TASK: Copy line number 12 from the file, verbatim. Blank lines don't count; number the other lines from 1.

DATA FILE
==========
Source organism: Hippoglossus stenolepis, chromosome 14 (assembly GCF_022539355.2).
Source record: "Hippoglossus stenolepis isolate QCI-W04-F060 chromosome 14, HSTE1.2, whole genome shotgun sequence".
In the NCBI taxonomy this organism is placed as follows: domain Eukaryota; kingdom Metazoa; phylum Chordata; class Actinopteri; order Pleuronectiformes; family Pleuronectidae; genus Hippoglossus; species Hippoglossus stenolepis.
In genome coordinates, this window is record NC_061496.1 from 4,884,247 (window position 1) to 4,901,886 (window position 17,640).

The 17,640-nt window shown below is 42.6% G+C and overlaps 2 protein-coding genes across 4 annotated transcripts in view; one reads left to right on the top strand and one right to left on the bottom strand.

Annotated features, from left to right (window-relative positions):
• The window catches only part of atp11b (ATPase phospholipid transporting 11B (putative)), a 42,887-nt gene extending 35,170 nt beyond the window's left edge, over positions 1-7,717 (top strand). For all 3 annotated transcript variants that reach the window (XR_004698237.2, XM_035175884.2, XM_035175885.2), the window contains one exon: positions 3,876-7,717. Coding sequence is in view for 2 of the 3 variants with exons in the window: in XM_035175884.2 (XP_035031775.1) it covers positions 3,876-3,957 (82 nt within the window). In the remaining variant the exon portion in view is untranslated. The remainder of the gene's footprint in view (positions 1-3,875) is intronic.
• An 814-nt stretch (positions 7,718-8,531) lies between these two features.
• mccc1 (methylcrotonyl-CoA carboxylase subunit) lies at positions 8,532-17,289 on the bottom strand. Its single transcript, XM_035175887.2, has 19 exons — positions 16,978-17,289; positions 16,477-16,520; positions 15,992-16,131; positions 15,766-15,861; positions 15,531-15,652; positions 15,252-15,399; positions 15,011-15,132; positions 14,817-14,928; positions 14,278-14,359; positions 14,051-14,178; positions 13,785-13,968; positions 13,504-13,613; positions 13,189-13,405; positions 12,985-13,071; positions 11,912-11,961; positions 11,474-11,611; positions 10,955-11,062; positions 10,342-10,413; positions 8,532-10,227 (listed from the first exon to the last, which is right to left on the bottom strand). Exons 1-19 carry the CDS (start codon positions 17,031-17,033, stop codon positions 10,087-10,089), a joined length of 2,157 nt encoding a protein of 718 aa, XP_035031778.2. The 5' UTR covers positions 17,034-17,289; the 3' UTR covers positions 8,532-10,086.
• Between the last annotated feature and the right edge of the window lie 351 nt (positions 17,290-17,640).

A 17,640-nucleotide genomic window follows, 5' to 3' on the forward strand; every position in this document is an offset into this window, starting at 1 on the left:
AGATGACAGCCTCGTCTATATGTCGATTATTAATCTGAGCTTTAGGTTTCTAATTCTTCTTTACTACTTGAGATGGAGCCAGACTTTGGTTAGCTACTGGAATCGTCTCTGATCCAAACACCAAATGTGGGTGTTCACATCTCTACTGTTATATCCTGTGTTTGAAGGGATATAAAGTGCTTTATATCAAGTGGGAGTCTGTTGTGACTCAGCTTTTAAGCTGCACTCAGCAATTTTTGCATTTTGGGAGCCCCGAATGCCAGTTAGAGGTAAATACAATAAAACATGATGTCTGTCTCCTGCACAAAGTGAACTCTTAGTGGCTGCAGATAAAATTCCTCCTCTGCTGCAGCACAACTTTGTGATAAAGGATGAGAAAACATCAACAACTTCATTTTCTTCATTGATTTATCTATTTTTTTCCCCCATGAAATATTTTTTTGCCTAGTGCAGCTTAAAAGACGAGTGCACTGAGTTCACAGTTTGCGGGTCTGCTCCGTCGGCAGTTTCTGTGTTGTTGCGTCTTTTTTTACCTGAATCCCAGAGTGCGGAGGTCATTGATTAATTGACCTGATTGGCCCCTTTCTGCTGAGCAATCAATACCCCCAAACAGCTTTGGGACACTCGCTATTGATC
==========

AGATGACAGCCTCGTCTATATGTCGATTATTAATCTGAGCTTTAGGTTTCTAATTCTTCTTTACTACTTGAGATGGAGCCAGACTTTGGTTAGCTACTGGAATCGTCTCTGATCCAAACACCAAATGTGGGTGTTCACATCTCTACTGTTATATCCTGTGTTTGAAGGGATATAAAGTGCTTTATATCAAGTGGGAGTCTGTTGTGACTCAGCTTTTAAGCTGCACTCAGCAATTTTTGCATTTTGGGAGCCCCGAATGCCAGTTAGAGGTAAATACAATAAAACATGATGTCTGTCTCCTGCACAAAGTGAACTCTTAGTGGCTGCAGATAAAATTCCTCCTCTGCTGCAGCACAACTTTGTGATAAAGGATGAGAAAACATCAACAACTTCATTTTCTTCATTGATTTATCTATTTTTTTCCCCCATGAAATATTTTTTTGCCTAGTGCAGCTTAAAAGACGAGTGCACTGAGTTCACAGTTTGCGGGTCTGCTCCGTCGGCAGTTTCTGTGTTGTTGCGTCTTTTTTTACCTGAATCCCAGAGTGCGGAGGTCATTGATTAATTGACCTGATTGGCCCCTTTCTGCTGAGCAATCAATACCCCCAAACAGCTTTGGGACACTCGCTATTGATC